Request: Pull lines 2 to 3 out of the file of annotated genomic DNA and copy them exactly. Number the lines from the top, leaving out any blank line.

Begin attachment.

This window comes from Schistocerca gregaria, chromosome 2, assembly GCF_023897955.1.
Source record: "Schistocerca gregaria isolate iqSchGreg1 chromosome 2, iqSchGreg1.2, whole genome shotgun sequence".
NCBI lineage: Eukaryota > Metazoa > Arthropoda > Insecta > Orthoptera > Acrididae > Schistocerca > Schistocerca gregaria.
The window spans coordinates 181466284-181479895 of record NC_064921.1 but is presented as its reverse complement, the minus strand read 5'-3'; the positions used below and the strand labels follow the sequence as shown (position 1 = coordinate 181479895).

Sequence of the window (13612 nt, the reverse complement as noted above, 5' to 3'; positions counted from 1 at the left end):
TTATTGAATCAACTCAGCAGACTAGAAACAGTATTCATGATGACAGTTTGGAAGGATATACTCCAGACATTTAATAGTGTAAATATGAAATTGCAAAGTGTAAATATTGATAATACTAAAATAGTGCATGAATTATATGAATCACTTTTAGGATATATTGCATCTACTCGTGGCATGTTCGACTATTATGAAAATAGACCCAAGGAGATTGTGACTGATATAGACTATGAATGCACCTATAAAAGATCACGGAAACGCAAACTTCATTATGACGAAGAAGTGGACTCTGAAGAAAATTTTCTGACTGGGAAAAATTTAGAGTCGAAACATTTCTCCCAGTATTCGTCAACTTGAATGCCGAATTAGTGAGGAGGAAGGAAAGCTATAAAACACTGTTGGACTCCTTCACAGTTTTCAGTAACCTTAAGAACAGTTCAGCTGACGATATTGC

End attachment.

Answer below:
Source record: "Schistocerca gregaria isolate iqSchGreg1 chromosome 2, iqSchGreg1.2, whole genome shotgun sequence".
NCBI lineage: Eukaryota > Metazoa > Arthropoda > Insecta > Orthoptera > Acrididae > Schistocerca > Schistocerca gregaria.